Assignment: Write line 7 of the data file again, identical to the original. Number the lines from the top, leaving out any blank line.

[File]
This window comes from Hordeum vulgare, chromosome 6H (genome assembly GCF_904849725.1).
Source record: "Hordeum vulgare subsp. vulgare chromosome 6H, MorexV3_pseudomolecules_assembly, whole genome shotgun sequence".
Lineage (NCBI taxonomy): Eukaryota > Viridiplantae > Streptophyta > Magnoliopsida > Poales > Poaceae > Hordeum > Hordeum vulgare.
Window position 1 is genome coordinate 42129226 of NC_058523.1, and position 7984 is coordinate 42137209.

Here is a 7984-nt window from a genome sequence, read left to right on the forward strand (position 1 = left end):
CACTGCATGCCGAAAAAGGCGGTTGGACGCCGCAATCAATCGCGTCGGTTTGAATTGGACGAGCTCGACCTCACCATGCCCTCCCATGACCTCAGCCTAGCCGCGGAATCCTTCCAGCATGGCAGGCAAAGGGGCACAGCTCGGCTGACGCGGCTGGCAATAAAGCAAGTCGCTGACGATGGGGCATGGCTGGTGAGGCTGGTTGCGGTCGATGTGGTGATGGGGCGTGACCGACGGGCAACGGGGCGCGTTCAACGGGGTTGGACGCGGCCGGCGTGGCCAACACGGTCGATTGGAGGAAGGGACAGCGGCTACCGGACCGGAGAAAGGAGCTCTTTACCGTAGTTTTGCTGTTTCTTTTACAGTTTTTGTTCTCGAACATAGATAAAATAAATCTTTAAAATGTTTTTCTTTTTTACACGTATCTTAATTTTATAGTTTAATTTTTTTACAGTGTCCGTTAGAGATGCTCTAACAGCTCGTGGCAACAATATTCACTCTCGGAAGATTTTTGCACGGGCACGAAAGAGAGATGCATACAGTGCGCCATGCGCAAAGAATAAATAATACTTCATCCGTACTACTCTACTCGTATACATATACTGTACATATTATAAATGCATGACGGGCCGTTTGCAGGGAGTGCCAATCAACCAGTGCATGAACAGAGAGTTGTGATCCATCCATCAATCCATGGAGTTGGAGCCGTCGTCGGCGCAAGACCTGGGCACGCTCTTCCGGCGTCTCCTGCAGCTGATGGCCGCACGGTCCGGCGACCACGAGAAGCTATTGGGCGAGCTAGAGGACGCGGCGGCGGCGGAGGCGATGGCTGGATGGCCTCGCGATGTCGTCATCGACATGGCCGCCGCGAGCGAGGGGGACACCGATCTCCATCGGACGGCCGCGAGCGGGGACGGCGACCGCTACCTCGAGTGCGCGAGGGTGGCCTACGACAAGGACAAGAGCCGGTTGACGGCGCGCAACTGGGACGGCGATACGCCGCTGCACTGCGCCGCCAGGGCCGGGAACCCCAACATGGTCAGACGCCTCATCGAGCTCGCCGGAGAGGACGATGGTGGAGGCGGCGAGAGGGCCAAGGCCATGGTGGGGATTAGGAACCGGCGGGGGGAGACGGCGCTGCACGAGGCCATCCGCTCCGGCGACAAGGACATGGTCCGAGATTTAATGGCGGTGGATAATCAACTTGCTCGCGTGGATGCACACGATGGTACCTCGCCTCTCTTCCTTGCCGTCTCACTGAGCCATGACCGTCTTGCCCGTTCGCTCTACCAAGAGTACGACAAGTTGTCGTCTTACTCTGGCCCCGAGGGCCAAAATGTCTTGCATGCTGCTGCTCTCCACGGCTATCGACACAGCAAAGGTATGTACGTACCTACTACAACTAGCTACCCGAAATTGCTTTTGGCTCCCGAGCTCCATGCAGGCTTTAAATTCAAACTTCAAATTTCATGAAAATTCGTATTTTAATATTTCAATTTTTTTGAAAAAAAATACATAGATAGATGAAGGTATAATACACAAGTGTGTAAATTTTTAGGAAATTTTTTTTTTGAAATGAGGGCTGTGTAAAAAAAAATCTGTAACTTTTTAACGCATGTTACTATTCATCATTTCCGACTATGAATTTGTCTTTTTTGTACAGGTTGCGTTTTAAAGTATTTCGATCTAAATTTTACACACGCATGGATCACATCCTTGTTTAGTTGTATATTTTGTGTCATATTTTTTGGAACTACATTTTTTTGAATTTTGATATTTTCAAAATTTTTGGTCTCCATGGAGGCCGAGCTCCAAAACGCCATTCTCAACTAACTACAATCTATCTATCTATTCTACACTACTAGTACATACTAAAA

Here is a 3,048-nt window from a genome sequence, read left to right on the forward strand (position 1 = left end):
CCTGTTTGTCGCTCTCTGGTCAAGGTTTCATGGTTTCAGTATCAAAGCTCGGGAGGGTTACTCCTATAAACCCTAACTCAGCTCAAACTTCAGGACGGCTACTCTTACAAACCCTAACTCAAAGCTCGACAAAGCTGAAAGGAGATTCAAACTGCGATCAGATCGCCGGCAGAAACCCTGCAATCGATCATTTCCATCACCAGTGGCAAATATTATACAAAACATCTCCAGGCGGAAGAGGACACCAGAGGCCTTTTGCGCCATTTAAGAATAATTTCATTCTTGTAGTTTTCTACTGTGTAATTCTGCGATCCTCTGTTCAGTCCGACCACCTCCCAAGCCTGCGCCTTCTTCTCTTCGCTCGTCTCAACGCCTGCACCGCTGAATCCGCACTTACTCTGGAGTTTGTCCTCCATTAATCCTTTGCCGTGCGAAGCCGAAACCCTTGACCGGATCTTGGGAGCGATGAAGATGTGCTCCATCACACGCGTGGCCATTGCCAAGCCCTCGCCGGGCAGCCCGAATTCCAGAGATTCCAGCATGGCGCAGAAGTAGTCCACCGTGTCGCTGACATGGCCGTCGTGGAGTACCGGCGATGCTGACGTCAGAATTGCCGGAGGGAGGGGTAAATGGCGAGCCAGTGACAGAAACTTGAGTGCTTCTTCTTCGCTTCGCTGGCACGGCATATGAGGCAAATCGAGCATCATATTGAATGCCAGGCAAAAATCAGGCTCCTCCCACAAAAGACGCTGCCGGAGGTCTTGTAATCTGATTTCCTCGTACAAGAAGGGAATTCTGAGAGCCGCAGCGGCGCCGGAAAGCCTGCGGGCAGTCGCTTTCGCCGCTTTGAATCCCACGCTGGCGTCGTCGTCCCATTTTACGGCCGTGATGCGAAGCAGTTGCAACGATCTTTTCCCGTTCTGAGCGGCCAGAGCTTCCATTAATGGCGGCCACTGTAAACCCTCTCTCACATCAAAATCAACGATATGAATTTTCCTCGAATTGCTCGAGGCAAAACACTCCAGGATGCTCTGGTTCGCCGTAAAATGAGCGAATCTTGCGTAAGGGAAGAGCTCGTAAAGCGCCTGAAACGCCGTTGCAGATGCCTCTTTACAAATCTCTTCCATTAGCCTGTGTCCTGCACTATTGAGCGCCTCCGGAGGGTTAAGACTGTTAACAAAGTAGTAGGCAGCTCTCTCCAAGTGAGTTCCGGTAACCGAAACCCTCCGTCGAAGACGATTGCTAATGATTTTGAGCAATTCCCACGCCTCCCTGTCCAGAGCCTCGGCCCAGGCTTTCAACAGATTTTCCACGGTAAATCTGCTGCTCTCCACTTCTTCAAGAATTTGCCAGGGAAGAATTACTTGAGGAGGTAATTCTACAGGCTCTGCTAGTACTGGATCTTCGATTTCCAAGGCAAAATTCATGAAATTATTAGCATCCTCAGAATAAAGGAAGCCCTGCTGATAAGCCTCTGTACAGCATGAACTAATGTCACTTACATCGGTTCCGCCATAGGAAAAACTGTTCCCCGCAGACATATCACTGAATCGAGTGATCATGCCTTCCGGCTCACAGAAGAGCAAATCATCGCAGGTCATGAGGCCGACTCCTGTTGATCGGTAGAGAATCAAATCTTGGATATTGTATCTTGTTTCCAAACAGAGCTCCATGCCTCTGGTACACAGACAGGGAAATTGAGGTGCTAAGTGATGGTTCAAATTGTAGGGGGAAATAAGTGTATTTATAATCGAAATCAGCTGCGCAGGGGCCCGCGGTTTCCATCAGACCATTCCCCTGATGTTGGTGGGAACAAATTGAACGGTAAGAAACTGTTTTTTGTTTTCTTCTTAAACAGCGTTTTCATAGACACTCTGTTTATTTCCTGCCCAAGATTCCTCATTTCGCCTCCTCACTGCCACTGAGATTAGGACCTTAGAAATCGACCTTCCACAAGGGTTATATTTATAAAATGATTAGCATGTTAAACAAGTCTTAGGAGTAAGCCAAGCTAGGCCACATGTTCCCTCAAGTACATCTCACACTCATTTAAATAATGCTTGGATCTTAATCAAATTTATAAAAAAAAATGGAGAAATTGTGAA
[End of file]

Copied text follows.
Here is a 3,048-nt window from a genome sequence, read left to right on the forward strand (position 1 = left end):